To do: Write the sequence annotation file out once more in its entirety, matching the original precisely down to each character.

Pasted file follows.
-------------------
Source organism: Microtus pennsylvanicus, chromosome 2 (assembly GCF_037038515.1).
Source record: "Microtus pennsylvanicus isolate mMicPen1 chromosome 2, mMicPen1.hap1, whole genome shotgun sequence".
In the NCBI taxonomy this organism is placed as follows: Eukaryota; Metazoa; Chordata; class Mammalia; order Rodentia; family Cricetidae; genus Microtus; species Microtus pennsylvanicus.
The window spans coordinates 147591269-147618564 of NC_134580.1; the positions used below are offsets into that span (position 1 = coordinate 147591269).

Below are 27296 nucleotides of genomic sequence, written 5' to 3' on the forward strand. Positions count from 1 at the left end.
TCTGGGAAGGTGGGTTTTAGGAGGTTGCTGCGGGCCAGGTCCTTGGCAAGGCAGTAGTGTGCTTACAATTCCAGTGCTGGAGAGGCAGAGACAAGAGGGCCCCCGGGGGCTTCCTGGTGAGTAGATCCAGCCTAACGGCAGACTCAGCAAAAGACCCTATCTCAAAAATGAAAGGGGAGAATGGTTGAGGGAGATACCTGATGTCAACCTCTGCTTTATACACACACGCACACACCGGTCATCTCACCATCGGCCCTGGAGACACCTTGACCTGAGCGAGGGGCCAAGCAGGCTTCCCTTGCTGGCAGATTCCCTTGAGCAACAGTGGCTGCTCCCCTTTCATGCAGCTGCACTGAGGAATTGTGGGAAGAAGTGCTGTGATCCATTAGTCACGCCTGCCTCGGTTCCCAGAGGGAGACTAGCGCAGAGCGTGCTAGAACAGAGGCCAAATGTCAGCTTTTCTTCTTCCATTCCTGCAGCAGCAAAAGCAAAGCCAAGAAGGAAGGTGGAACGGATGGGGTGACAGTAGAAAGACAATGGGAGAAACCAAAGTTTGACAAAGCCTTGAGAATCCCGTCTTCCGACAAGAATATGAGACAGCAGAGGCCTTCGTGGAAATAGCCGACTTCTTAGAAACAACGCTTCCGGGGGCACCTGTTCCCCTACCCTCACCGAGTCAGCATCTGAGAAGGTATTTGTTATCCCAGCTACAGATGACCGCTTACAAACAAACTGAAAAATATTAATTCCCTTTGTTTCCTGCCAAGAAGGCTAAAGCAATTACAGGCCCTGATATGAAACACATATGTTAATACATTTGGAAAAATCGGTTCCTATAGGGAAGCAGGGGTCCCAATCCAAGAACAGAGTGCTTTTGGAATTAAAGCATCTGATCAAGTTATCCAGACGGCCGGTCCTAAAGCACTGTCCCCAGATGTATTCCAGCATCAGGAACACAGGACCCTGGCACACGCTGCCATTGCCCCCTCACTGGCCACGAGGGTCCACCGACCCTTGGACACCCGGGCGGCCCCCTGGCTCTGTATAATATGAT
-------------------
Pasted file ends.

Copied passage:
Source organism: Microtus pennsylvanicus, chromosome 2 (assembly GCF_037038515.1).
Source record: "Microtus pennsylvanicus isolate mMicPen1 chromosome 2, mMicPen1.hap1, whole genome shotgun sequence".
In the NCBI taxonomy this organism is placed as follows: Eukaryota; Metazoa; Chordata; class Mammalia; order Rodentia; family Cricetidae; genus Microtus; species Microtus pennsylvanicus.
The window spans coordinates 147591269-147618564 of NC_134580.1; the positions used below are offsets into that span (position 1 = coordinate 147591269).

Below are 27296 nucleotides of genomic sequence, written 5' to 3' on the forward strand. Positions count from 1 at the left end.
TCTGGGAAGGTGGGTTTTAGGAGGTTGCTGCGGGCCAGGTCCTTGGCAAGGCAGTAGTGTGCTTACAATTCCAGTGCTGGAGAGGCAGAGACAAGAGGGCCCCCGGGGGCTTCCTGGTGAGTAGATCCAGCCTAACGGCAGACTCAGCAAAAGACCCTATCTCAAAAATGAAAGGGGAGAATGGTTGAGGGAGATACCTGATGTCAACCTCTGCTTTATACACACACGCACACACCGGTCATCTCACCATCGGCCCTGGAGACACCTTGACCTGAGCGAGGGGCCAAGCAGGCTTCCCTTGCTGGCAGATTCCCTTGAGCAACAGTGGCTGCTCCCCTTTCATGCAGCTGCACTGAGGAATTGTGGGAAGAAGTGCTGTGATCCATTAGTCACGCCTGCCTCGGTTCCCAGAGGGAGACTAGCGCAGAGCGTGCTAGAACAGAGGCCAAATGTCAGCTTTTCTTCTTCCATTCCTGCAGCAGCAAAAGCAAAGCCAAGAAGGAAGGTGGAACGGATGGGGTGACAGTAGAAAGACAATGGGAGAAACCAAAGTTTGACAAAGCCTTGAGAATCCCGTCTTCCGACAAGAATATGAGACAGCAGAGGCCTTCGTGGAAATAGCCGACTTCTTAGAAACAACGCTTCCGGGGGCACCTGTTCCCCTACCCTCACCGAGTCAGCATCTGAGAAGGTATTTGTTATCCCAGCTACAGATGACCGCTTACAAACAAACTGAAAAATATTAATTCCCTTTGTTTCCTGCCAAGAAGGCTAAAGCAATTACAGGCCCTGATATGAAACACATATGTTAATACATTTGGAAAAATCGGTTCCTATAGGGAAGCAGGGGTCCCAATCCAAGAACAGAGTGCTTTTGGAATTAAAGCATCTGATCAAGTTATCCAGACGGCCGGTCCTAAAGCACTGTCCCCAGATGTATTCCAGCATCAGGAACACAGGACCCTGGCACACGCTGCCATTGCCCCCTCACTGGCCACGAGGGTCCACCGACCCTTGGACACCCGGGCGGCCCCCTGGCTCTGTATAATATGAT